In 2016, he [Zayner] sold $200,000 worth of products, including a kit for yeast that can be used to brew glowing bioluminescent beer, a kit to discover antibiotics at home, and a full home lab that’s roughly the cost of a MacBook Pro. In 2017, he expects to double sales. Many kits are simple, and most buyers probably aren’t using the supplies to attempt to engineer themselves (many kits go to classrooms). But Zayner also hopes that as people using the kits gain genetic literacy, they experiment in wilder ways.
He questions whether traditional research methods, like randomized controlled trials, are the only way to make discoveries, pointing out that in newer personalized medicine (such as immunotherapy for cancer, which is personalized for each patient), a sample size of one person makes sense. At his workshop, he argued that people should have the choice to self-experiment if they want to; we also change our DNA when we drink alcohol or smoke cigarettes or breathe in dirty city air. Other society-sanctioned activities are more dangerous. “We sacrifice maybe a million people a year to the car gods,” he said. “If you ask someone, ‘Would you get rid of cars?’–no.” …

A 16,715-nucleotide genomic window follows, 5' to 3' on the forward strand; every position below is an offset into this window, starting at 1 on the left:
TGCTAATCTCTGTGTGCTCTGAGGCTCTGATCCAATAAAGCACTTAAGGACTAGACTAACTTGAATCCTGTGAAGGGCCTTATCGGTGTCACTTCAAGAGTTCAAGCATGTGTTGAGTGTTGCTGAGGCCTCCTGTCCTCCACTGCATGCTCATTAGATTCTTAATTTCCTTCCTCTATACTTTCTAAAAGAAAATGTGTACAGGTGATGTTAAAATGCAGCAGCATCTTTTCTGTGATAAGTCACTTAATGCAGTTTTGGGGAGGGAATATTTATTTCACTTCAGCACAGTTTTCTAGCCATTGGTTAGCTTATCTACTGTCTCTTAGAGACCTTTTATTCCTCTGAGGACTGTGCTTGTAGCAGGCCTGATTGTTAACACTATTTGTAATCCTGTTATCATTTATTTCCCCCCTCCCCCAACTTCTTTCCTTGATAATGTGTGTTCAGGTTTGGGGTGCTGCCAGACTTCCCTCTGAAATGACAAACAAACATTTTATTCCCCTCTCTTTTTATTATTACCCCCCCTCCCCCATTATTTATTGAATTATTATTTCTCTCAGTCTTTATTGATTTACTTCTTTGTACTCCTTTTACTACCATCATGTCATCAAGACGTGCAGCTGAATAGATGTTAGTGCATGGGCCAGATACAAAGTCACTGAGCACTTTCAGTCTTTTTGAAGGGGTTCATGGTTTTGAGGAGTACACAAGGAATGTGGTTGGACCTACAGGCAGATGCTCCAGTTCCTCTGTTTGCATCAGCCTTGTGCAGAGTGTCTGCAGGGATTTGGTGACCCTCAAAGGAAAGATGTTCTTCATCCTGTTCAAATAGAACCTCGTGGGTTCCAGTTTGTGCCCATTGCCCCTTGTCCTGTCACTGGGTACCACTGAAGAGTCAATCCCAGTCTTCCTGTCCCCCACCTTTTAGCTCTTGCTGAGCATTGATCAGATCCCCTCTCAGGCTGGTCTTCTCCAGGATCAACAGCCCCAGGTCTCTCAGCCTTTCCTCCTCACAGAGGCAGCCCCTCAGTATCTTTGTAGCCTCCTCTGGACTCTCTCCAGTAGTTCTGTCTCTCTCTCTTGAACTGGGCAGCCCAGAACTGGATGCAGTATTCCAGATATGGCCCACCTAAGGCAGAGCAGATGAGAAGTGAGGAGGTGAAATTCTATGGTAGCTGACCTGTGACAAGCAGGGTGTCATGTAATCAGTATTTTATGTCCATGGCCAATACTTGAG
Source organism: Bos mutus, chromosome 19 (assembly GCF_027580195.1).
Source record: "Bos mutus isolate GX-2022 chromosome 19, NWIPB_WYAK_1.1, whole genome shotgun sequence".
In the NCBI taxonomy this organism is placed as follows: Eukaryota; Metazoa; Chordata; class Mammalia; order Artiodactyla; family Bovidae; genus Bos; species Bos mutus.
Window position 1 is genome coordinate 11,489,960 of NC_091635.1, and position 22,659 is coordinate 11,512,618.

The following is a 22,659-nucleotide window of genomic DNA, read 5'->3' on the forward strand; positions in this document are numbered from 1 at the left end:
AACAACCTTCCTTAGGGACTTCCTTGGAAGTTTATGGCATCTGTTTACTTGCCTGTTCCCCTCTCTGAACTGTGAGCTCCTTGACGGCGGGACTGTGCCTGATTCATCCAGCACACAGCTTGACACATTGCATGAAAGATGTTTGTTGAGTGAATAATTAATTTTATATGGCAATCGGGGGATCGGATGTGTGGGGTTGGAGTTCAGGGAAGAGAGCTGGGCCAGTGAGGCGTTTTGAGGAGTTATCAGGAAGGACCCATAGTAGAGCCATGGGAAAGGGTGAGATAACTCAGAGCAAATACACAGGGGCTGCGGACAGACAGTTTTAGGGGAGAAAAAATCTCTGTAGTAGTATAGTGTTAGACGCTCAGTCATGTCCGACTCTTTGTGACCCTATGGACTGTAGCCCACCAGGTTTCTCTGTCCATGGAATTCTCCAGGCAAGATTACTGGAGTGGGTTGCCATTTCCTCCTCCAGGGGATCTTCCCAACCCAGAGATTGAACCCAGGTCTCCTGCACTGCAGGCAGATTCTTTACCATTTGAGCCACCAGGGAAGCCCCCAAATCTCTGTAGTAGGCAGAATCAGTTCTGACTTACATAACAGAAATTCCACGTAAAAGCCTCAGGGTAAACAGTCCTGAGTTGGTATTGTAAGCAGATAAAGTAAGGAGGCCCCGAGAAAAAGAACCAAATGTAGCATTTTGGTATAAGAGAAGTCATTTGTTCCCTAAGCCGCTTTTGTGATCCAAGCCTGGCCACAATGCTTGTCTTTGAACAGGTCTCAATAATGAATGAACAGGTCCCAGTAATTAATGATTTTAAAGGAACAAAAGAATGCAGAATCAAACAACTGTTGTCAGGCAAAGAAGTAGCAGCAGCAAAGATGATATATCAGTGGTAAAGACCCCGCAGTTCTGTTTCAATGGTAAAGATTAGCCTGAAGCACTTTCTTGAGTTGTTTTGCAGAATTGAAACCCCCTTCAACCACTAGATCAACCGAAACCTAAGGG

US researchers both conventional and DIY types such as Zayner are not the only ones who are editing genes. The Chinese study mentioned in Peters’ article was written up in an Oct. 19, 2015 article by Antonio Regalado for the MIT [Massachusetts Institute of Technology] Technology Review (Note: Links have been removed),
Scientists in China say they are the first to use gene editing to produce customized dogs. They created a beagle with double the amount of muscle mass by deleting a gene called myostatin.
The dogs have “more muscles and are expected to have stronger running ability, which is good for hunting, police (military) applications,” Liangxue Lai, a researcher with the Key Laboratory of Regenerative Biology at the Guangzhou Institutes of Biomedicine and Health, said in an e-mail.
Lai and 28 colleagues reported their results last week in the Journal of Molecular Cell Biology, saying they intend to create dogs with other DNA mutations, including ones that mimic human diseases such as Parkinson’s and muscular dystrophy. “The goal of the research is to explore an approach to the generation of new disease dog models for biomedical research,” says Lai. “Dogs are very close to humans in terms of metabolic, physiological, and anatomical characteristics.”